New research provides insight into protecting future energy infrastructure from natural hazards
13th November 2018
The Institution of Chemical Engineers (IChemE) has supported the Energy Technologies Institute (ETI) in publishing a body of research that identifies how natural hazards, such as extreme wind, flooding and hail, can be characterised to help improve energy system infrastructure design and inform investment decisions.
IChemE members Helen Fennell FIChemE, Director at Inherent Safety Consulting and John Munnings-Tomes FIChemE, Chief Risk Engineer at Navigators Technical Risk have contributed to reviewing and finalising the Enabling Resilient UK Energy Infrastructure: Natural Hazard Characterisation Technical Volumes and Case Studies.
This project has been funded by the ETI and delivered by EDF Energy, the Met Office and Mott Macdonald. It has captured the knowledge and learning from the project’s three phases into documents accessible to engineers who have responsibility for new or existing high value energy infrastructure assets.
An event hosted by the Institution of Mechanical Engineers (IMechE) and IChemE on 12 November celebrated the publication of the 12 technical volumes that summarise the state-of-the-art methodology on natural hazard characterisation. Five associated case studies featuring UK sites were also made available to showcase the demonstration of these methodologies.
The research papers and case studies are available at www.icheme.org/natural-hazards.
Mike Middleton, Strategy Manager at the ETI who ran the project, said:
“Natural hazards, such as extreme weather combined with the effects of climate change, have the potential to cause damage or disruption to the UK’s existing and future energy system infrastructure. The level of protection afforded to assets within this system are for operators, owners and regulators to decide. These decisions impact the resilience of our energy system and such decisions can be better informed and supported through the application of consistently documented good practice in characterising the range of natural hazards relevant to the UK.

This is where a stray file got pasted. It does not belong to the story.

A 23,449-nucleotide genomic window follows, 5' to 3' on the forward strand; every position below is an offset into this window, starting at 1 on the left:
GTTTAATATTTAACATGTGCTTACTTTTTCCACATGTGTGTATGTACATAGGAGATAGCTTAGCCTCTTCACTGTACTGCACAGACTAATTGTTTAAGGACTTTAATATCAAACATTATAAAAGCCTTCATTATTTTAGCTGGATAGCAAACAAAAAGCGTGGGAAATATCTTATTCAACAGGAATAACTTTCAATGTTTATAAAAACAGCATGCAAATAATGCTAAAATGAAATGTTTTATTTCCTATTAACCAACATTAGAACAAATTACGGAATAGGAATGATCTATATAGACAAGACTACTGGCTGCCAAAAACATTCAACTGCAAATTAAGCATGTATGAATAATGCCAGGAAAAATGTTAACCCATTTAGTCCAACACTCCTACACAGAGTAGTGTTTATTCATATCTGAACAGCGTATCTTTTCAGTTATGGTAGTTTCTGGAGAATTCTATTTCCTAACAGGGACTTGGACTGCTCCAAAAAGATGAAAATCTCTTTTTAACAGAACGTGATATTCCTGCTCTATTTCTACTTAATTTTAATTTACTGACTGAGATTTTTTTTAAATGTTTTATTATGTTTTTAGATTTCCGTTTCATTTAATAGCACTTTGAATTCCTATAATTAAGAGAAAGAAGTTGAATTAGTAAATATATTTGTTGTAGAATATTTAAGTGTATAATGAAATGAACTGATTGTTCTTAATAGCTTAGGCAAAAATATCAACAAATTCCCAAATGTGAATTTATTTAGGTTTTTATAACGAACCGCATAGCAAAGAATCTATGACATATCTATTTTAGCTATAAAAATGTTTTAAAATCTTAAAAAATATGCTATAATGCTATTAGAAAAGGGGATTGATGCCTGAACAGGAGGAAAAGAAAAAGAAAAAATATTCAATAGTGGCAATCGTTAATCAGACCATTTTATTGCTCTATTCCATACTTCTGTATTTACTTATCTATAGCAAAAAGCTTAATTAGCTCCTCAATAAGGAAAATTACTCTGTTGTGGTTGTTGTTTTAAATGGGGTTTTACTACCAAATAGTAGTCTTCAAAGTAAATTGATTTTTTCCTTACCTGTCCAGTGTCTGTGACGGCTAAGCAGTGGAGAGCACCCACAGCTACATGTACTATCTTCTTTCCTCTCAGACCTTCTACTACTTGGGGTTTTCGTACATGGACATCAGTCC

“This is why we undertook the project and have made the knowledge available to industry, organisations and individuals with the assistance of the IMechE and IChemE. We anticipate that this knowledge may be useful to designers, operators, regulators, owners and investors. It can be applied to new assets during design, or investment in existing assets through upgrades or life extension. Although developed in association with the UK’s energy system, the knowledge potentially has relevance to broader infrastructure including transport and the built environment.”
Claudia Flavell-While, Director of Policy and Publications at the Institution of Chemical Engineers, added:
“Extreme weather events are on the rise around the world, and we have to expect that natural hazards will continue to pose a significant risk to energy infrastructure. We are proud of the role our members have played in developing these documents, and the role we can play in sharing.”
Hugo Winter, Natural Hazards and Environment R&D Manager at the EDF Energy R&D UK Centre and Chief Technical Officer for the project said:
“The suite of documents available after this project provide a consistent assessment of the risks posed by a variety of natural hazards to UK energy infrastructure. The technical volumes summarise relevant good practice for characterising each natural hazard and are supported by a set of case studies which illustrate how the available data and methods for each hazard can be used to provide a site-specific assessment.
“This is one of the first projects to cut across such a variety of hazards. One aim is to move away from the development of research in silos and thus highlight potential synergies; it is also anticipated that these documents will sit as a bridge between academia and industry. To support these aims, additional research has been undertaken in this project on a selection of less well understood hazards (e.g. space weather, marine biofouling) to bring the understanding closer to the level of more well-known hazards (e.g. flooding). This has been successfully delivered with the expert consortium including EDF Energy, the Met Office and Mott MacDonald.”